Many people prefer to use a carpet with a "high pile," which means tall fibers. This looks more luxurious, and it's more comfortable to walk on. However, it also retains more water than usual.
Instead, you should also select a carpet with a pile that is both low and cut. A "cut pile" means that the traditional loops of the fibers have been cut off. This will make it much easier to clean. However, the surface will be less comfortable and look less fluffy.
You can further read our post, "What Type Of Carpet Is Best For Bathrooms?" for deeper details on selecting the right carpet for your home.
Are carpet tiles okay for a bathroom?
Carpet tiles are unique because they are installed in pieces using special adhesives, one square at a time. This means that if any spot in the bathroom floor becomes moldy or damaged, it can easily be replaced with a new tile.
Carpet tiles are usually sold with a low pile, making them less likely to hold too much water. However, it's important to consider that carpet tiles can still be as vulnerable as any other carpet.
You would still need to make sure that the floor adhesive is designed for water defense. Not all of them provide this feature.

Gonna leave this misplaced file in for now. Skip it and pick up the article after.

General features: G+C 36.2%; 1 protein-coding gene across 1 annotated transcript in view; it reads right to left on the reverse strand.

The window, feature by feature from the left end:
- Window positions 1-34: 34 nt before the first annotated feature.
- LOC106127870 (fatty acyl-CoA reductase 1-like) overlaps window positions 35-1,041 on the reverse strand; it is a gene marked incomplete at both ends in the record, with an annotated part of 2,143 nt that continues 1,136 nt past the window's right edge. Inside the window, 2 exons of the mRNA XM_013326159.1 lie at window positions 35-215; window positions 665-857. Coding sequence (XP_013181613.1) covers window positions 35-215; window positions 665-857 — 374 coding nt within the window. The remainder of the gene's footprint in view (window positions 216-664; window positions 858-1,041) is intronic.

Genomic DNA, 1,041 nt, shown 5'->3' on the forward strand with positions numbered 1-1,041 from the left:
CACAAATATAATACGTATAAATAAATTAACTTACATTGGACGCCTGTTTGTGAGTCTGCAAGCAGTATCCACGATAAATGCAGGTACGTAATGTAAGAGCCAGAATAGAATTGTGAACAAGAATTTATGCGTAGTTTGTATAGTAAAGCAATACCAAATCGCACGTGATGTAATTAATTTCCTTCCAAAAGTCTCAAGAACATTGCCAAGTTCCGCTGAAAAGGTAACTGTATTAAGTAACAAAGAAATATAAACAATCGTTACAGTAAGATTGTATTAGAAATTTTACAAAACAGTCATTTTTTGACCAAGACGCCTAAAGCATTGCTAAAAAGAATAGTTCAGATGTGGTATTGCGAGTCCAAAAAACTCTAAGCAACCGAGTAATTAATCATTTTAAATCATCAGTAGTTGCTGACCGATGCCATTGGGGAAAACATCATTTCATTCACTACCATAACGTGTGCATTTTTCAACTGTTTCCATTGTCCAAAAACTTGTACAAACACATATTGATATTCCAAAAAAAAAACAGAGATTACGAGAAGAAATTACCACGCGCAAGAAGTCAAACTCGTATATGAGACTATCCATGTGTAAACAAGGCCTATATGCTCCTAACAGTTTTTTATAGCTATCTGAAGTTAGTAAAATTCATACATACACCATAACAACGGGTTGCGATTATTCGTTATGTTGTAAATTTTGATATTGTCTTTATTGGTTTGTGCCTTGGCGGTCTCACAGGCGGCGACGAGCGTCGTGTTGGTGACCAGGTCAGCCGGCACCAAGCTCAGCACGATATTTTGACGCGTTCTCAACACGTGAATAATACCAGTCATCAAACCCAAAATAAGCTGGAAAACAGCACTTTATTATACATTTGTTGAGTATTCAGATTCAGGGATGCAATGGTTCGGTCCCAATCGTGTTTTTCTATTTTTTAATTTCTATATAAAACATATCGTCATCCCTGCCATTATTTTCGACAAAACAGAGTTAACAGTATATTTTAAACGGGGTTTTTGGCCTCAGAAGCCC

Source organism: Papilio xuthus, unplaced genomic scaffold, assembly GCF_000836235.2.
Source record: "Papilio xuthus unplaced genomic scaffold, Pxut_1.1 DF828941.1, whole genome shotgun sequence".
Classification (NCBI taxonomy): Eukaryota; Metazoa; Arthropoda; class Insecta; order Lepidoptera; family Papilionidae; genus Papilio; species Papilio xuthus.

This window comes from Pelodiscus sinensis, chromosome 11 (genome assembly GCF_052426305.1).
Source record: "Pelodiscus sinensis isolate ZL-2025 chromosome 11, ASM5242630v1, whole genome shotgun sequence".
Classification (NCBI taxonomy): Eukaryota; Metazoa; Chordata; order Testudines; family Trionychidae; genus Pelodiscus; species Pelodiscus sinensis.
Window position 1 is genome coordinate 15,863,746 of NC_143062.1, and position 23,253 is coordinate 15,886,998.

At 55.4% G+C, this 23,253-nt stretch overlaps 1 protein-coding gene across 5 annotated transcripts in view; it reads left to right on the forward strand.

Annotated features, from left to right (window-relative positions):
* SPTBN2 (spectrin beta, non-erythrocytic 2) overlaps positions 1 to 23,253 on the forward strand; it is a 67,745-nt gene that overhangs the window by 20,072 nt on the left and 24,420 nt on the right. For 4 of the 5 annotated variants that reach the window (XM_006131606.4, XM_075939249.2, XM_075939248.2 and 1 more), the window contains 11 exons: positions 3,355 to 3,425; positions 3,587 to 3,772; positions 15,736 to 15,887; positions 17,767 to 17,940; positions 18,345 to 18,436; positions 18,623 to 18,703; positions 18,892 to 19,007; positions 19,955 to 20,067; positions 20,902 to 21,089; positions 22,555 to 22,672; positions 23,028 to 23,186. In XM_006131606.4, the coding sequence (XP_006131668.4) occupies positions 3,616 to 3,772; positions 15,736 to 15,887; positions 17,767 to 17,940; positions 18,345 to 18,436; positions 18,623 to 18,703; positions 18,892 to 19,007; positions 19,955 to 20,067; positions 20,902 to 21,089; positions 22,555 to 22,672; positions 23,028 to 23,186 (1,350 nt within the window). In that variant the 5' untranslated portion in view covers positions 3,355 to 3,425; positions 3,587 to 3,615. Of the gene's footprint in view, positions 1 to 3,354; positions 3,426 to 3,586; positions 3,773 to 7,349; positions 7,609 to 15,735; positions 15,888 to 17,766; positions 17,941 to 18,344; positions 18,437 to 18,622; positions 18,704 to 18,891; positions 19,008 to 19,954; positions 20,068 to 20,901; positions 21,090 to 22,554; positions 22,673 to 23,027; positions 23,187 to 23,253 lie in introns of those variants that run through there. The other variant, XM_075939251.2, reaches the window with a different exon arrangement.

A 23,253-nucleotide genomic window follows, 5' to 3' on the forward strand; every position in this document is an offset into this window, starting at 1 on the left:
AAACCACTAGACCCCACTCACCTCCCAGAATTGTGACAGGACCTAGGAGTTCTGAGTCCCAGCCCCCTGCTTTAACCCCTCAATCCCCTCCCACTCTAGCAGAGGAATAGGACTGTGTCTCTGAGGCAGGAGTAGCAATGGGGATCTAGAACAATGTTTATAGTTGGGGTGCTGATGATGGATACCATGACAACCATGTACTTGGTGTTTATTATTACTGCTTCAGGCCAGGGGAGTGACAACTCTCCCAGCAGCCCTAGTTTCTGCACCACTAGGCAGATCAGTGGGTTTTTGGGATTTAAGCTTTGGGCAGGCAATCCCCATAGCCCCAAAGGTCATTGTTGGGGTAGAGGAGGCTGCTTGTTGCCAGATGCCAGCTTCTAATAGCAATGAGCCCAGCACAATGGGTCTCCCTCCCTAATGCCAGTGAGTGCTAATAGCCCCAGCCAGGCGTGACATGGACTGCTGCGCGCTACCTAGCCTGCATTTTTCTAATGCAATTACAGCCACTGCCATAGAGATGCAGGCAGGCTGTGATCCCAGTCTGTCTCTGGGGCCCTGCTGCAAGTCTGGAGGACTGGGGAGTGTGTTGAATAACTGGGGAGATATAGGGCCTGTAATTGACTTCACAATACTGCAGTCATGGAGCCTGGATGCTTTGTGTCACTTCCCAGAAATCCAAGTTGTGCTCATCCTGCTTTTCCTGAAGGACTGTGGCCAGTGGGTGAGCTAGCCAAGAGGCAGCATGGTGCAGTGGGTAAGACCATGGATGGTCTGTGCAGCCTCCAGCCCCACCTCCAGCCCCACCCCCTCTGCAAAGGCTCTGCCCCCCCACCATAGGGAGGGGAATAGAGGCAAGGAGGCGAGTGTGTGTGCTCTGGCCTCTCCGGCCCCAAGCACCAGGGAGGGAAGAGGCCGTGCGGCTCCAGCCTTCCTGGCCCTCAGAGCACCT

Can you use your old carpet as underlay?
No, old carpets are not an appropriate substitute for underlayment. Firstly, consider that you are most likely to install a new carpet if the old one no longer provides what you need.
But any damage or wear that the old carpet has will only affect the new carpet. For example, if the old carpet doesn't have enough cushion, it will transfer over.
The new carpet will be more likely to quickly weaken in the same spot. Or if mold is allowed to grow, it will continue to rise, and the fungus will also infect your new carpet. You may not even notice this over time, so even more mold will fester and make the problem worse.
Also, the carpet will not provide any of the other benefits that underlays can offer. That's because the old carpet already needed these additions, such as noise and temperature control.
You are often barefoot in the bathroom, making thick and warm carpets an attractive idea. However, it's still essential to protect your bathroom and floor and your health from water damage. Using an underlay will increase the longevity and comfort of your bathroom carpets and protect you from dangerous mold spores.